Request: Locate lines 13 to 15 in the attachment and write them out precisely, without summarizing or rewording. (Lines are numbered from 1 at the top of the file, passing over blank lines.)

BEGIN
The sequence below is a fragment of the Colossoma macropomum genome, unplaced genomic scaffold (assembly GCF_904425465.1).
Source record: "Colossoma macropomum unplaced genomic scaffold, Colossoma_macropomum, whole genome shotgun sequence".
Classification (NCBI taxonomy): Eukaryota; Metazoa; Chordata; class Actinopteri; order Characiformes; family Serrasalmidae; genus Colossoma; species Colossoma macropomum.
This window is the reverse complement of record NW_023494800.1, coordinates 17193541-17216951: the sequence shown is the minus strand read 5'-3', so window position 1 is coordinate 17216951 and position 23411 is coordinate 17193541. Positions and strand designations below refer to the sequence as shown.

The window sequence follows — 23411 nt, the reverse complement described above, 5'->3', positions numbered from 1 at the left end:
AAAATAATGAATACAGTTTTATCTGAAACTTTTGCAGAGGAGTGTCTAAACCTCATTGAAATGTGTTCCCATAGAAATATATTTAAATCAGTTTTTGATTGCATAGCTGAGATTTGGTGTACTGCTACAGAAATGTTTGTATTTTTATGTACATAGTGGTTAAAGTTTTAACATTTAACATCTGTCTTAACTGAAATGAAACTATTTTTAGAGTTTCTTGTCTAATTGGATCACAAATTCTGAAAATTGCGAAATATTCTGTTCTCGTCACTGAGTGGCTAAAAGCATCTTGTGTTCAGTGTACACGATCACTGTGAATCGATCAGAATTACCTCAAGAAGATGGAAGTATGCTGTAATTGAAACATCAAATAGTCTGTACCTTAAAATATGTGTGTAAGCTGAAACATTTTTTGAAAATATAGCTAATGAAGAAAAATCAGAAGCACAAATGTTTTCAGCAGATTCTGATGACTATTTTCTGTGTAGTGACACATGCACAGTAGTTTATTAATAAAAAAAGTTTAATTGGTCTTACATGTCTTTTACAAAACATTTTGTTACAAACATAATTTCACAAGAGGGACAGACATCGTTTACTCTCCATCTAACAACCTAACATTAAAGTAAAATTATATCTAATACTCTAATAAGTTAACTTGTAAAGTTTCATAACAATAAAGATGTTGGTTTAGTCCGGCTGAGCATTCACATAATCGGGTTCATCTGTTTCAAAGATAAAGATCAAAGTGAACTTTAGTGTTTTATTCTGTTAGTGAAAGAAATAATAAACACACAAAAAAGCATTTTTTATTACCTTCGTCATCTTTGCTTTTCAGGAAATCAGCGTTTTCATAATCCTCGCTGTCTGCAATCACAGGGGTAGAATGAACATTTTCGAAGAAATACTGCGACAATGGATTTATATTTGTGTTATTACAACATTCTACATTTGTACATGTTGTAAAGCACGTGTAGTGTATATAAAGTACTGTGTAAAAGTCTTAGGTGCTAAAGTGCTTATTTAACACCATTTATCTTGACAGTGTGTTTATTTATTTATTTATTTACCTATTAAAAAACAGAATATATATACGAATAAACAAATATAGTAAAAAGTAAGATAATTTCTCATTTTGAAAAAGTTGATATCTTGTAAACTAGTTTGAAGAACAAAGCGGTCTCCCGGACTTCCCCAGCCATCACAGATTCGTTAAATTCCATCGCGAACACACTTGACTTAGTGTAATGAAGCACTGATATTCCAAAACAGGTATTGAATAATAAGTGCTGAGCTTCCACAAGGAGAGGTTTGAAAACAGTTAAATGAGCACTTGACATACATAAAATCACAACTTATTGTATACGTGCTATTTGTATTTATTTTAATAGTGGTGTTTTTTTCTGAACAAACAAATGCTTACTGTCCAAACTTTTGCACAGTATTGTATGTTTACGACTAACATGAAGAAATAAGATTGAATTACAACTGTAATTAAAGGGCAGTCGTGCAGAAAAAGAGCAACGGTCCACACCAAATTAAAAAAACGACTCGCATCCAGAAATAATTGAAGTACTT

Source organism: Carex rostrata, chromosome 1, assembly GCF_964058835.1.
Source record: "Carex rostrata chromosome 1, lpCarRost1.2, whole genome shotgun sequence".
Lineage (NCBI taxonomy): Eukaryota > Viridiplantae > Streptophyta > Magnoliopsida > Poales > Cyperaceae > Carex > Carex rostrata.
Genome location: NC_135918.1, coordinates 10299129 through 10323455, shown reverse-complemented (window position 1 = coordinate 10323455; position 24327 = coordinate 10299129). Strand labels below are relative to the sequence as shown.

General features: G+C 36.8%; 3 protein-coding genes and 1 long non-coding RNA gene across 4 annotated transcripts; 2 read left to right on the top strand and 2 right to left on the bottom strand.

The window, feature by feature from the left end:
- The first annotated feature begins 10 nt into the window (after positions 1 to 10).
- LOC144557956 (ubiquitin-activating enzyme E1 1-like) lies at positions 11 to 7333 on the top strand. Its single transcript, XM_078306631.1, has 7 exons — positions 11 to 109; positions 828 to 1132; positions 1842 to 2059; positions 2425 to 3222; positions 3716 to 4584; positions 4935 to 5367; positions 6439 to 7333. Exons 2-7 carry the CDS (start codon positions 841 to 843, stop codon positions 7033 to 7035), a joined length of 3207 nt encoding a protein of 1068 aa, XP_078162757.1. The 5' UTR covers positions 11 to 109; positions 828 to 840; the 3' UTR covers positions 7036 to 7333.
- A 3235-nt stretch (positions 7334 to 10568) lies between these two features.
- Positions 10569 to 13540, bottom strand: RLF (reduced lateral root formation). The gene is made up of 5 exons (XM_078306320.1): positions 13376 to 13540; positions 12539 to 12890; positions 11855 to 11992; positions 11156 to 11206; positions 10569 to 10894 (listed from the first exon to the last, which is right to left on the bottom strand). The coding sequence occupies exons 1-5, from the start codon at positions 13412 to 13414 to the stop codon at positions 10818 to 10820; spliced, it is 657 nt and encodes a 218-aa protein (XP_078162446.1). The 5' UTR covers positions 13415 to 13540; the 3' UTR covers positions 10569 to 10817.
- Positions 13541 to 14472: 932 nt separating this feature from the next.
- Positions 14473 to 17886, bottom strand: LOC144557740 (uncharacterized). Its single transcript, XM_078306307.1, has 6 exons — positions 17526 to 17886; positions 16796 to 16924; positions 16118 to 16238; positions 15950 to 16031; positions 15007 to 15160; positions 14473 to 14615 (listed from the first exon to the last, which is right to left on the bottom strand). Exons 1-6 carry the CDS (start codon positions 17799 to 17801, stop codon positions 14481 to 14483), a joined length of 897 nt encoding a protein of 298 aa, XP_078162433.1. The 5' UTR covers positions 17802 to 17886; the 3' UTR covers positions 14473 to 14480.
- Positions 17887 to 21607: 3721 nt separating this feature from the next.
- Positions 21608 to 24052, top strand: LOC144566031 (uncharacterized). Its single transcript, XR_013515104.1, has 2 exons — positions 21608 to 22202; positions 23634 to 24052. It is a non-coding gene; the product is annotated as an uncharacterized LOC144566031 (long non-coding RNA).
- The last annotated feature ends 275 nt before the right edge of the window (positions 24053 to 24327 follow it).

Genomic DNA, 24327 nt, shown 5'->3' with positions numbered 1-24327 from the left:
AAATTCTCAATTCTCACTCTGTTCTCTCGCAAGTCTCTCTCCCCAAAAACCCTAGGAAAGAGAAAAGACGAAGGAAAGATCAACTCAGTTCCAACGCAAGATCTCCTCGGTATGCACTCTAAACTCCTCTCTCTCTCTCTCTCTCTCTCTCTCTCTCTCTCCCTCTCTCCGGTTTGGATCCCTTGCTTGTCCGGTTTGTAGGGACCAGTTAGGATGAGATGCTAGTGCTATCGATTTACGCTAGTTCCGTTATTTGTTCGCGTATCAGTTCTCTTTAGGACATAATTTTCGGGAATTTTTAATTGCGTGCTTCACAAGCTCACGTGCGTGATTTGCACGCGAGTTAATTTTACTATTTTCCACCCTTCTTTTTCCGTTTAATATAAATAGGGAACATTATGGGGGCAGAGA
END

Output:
- The first annotated feature begins 10 nt into the window (after positions 1 to 10).
- LOC144557956 (ubiquitin-activating enzyme E1 1-like) lies at positions 11 to 7333 on the top strand. Its single transcript, XM_078306631.1, has 7 exons — positions 11 to 109; positions 828 to 1132; positions 1842 to 2059; positions 2425 to 3222; positions 3716 to 4584; positions 4935 to 5367; positions 6439 to 7333. Exons 2-7 carry the CDS (start codon positions 841 to 843, stop codon positions 7033 to 7035), a joined length of 3207 nt encoding a protein of 1068 aa, XP_078162757.1. The 5' UTR covers positions 11 to 109; positions 828 to 840; the 3' UTR covers positions 7036 to 7333.
- A 3235-nt stretch (positions 7334 to 10568) lies between these two features.